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    • #53999
      Nick Murgatroyd
      Keymaster
          @nick

          OK, now you’ve hopefully had the chance to use these tools with students, we’d love to hear how it went (or how you think it’d go if you don’t have students at the moment). Based on what happened, can you briefly:

          • Describe what you and the students did in the lesson.
          • Say how engaging (or not!) the students found the tasks.
          • Reflect on whether this will change your approach to reading/vocabulary development in your lessons.

          And of course, once you’ve done that, please come back to read other teachers’ posts and to add any comments you might have.

        • #60126
          Wiputra Cendana
          Participant
              @wiputra

              Describe what you and the students did in the lesson.

              We were trying to get each step like the video shared. It helps me a lot to know where the positioning of their vocabuary.

              Say how engaging (or not!) the students found the tasks.

              They owned the vocabulary that we list and discuss in the class.

              Reflect on whether this will change your approach to reading/vocabulary development in your lessons.

              I think this approach will build a sense of English input awareness for them as they need to have an academic writing. They need to have enough academic wording.

            • #60259
              Gez Edwards
              Keymaster
                  @gez

                  Thanks for you thoughts, @wiputra – hopefully your students will get a lot of benefit from being able to seek out the high-use words, especially as they specialise in a particular subject.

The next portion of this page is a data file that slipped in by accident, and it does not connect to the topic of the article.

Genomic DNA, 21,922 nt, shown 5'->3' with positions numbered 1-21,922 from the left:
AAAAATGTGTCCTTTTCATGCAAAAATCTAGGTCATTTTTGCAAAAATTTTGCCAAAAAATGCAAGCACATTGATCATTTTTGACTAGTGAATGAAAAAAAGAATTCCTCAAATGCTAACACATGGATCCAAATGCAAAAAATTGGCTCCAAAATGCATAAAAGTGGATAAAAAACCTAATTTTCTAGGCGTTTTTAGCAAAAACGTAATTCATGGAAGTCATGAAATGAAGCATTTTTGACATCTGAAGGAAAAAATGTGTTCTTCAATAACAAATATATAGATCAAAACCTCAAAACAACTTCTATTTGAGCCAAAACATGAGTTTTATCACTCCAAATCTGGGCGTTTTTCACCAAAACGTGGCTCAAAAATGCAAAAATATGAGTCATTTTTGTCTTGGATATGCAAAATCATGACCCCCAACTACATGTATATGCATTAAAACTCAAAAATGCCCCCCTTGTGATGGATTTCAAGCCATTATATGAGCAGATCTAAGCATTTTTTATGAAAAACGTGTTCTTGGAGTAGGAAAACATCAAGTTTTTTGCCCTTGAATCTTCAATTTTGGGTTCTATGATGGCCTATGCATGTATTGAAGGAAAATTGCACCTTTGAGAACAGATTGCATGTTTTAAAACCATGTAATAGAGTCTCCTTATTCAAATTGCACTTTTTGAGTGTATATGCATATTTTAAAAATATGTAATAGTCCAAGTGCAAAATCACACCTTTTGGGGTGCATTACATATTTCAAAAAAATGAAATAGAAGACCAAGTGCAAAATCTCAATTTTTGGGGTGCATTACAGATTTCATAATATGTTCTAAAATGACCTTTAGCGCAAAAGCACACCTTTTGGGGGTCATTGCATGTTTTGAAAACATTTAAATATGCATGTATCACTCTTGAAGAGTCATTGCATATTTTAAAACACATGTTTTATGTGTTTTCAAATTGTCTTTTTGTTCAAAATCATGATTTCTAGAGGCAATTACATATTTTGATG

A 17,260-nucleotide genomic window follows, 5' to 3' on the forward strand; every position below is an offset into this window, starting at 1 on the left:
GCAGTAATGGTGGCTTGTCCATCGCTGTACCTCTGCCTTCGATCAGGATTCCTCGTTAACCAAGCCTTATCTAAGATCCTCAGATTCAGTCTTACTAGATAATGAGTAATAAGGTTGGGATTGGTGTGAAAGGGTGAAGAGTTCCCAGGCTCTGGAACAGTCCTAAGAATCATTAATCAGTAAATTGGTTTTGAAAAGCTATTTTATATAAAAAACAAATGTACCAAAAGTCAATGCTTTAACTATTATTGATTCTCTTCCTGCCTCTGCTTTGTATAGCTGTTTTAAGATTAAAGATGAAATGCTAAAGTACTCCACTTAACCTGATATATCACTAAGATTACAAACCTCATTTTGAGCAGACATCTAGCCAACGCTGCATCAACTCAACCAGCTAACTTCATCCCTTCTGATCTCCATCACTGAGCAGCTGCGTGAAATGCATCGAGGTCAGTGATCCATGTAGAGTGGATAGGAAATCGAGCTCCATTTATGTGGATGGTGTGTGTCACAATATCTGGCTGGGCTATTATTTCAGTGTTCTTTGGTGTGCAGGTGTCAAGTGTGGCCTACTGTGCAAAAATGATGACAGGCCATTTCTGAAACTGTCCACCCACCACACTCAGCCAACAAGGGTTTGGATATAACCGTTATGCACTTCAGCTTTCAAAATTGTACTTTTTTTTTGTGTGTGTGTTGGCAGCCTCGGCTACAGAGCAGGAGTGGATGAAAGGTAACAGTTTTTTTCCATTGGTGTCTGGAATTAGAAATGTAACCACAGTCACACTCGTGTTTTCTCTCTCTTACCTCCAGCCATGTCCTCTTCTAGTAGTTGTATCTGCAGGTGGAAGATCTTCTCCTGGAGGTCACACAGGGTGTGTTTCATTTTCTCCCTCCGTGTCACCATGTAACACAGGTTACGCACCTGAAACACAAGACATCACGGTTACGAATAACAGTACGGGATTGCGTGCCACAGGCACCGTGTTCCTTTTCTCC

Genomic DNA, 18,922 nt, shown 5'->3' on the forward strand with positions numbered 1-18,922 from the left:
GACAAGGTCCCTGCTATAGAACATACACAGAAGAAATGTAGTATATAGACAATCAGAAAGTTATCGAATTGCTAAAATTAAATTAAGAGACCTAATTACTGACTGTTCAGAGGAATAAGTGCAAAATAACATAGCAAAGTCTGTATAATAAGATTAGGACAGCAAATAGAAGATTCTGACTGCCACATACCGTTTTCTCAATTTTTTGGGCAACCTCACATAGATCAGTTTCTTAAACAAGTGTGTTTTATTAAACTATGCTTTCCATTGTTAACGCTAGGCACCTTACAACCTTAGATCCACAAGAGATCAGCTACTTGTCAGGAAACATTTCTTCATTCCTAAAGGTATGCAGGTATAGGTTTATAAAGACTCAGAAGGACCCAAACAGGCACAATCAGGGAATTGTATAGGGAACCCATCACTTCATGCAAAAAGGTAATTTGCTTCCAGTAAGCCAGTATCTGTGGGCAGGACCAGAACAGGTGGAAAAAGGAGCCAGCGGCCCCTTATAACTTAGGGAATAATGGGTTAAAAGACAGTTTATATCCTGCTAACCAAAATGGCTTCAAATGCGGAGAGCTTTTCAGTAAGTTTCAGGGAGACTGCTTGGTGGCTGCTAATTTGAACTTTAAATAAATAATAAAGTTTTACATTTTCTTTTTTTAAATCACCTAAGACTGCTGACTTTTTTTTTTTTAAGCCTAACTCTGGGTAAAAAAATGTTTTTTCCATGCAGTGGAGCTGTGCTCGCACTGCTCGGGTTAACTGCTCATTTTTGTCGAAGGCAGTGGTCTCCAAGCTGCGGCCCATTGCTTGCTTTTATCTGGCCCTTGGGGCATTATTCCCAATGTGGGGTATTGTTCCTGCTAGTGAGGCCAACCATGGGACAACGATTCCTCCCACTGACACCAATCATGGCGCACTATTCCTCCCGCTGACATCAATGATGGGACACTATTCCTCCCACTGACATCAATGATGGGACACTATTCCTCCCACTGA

• #60388
                  Dwi Wulandari
                  Participant
                      @dwi

                      I also did as suggested in this unit, asking students to paste text on the checker, and the most point being discussed was grammatical points of the words and the collocation. It was pretty engaging, as the students can see many of the collocations they have no idea previously can be collocated with the words they checked. Next time I would love to go further by checking on the thesaurus and the synonym for further use in their writing. I was wondering if we can do that with those checker.

                    • #60610
                      Gez Edwards
                      Keymaster
                          @gez

                          That sounds like it was really productive, @dwi! If your institution has access to Sketch Engine (or I think there is a 30-day free trial), that has a built-in thesaurus: https://www.sketchengine.eu/what-can-sketch-engine-do/ – If you’re interested in investigating corpus tools further, we also run a corpus course with a similar structure to this LTEAP course.

                        • #60612
                          Dawid Juraszek
                          Participant
                              @dawid

                              The clips were very useful by clarifying for me how I might usefully incorporate some of these tools in my classes. Not the ones I teach this semester (English literature), but I may be teaching EAP next term (that’s why I enrolled in this course), so this might come in handy soon.

                              I think filtering out words from different lists can help students not only see which words are worth learning due to their being popular or relevant, but also to help students see ahead towards their future progress in terms of visualising the proportions: how many words they already know and how many they still need to learn (which might be encouraging or discouraging, depending on the mindset).

                              • #60668
                                Gez Edwards
                                Keymaster
                                    @gez